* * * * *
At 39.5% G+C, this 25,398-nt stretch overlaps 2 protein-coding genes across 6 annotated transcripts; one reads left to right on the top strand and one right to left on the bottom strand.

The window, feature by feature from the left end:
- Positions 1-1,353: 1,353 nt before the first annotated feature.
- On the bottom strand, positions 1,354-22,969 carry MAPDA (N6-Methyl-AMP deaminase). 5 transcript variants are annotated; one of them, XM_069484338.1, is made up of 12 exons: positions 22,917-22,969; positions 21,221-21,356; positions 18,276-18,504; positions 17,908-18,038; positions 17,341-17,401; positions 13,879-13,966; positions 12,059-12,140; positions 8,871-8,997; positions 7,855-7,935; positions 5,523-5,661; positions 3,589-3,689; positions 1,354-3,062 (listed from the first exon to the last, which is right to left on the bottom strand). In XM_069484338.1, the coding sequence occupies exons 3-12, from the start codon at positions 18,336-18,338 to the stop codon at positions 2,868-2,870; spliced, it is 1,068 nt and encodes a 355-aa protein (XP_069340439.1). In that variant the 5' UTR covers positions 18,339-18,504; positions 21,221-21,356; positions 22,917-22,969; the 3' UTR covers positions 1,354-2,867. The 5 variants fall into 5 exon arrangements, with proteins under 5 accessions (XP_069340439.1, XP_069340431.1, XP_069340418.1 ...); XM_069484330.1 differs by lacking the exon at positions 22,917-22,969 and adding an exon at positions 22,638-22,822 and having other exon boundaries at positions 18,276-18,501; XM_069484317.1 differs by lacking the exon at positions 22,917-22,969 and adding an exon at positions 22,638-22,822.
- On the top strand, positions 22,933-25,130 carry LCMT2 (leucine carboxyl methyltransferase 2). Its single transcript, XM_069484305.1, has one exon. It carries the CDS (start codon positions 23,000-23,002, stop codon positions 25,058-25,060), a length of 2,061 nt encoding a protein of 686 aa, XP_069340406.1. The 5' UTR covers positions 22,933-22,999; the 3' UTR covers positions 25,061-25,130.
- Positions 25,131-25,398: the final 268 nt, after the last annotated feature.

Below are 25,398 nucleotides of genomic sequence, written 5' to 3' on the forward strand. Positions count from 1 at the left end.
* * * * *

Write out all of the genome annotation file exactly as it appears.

At 39.5% G+C, this 25,398-nt stretch overlaps 2 protein-coding genes across 6 annotated transcripts; one reads left to right on the top strand and one right to left on the bottom strand.

The window, feature by feature from the left end:
- Positions 1-1,353: 1,353 nt before the first annotated feature.
- On the bottom strand, positions 1,354-22,969 carry MAPDA (N6-Methyl-AMP deaminase). 5 transcript variants are annotated; one of them, XM_069484338.1, is made up of 12 exons: positions 22,917-22,969; positions 21,221-21,356; positions 18,276-18,504; positions 17,908-18,038; positions 17,341-17,401; positions 13,879-13,966; positions 12,059-12,140; positions 8,871-8,997; positions 7,855-7,935; positions 5,523-5,661; positions 3,589-3,689; positions 1,354-3,062 (listed from the first exon to the last, which is right to left on the bottom strand). In XM_069484338.1, the coding sequence occupies exons 3-12, from the start codon at positions 18,336-18,338 to the stop codon at positions 2,868-2,870; spliced, it is 1,068 nt and encodes a 355-aa protein (XP_069340439.1). In that variant the 5' UTR covers positions 18,339-18,504; positions 21,221-21,356; positions 22,917-22,969; the 3' UTR covers positions 1,354-2,867. The 5 variants fall into 5 exon arrangements, with proteins under 5 accessions (XP_069340439.1, XP_069340431.1, XP_069340418.1 ...); XM_069484330.1 differs by lacking the exon at positions 22,917-22,969 and adding an exon at positions 22,638-22,822 and having other exon boundaries at positions 18,276-18,501; XM_069484317.1 differs by lacking the exon at positions 22,917-22,969 and adding an exon at positions 22,638-22,822.
- On the top strand, positions 22,933-25,130 carry LCMT2 (leucine carboxyl methyltransferase 2). Its single transcript, XM_069484305.1, has one exon. It carries the CDS (start codon positions 23,000-23,002, stop codon positions 25,058-25,060), a length of 2,061 nt encoding a protein of 686 aa, XP_069340406.1. The 5' UTR covers positions 22,933-22,999; the 3' UTR covers positions 25,061-25,130.
- Positions 25,131-25,398: the final 268 nt, after the last annotated feature.

Below are 25,398 nucleotides of genomic sequence, written 5' to 3' on the forward strand. Positions count from 1 at the left end.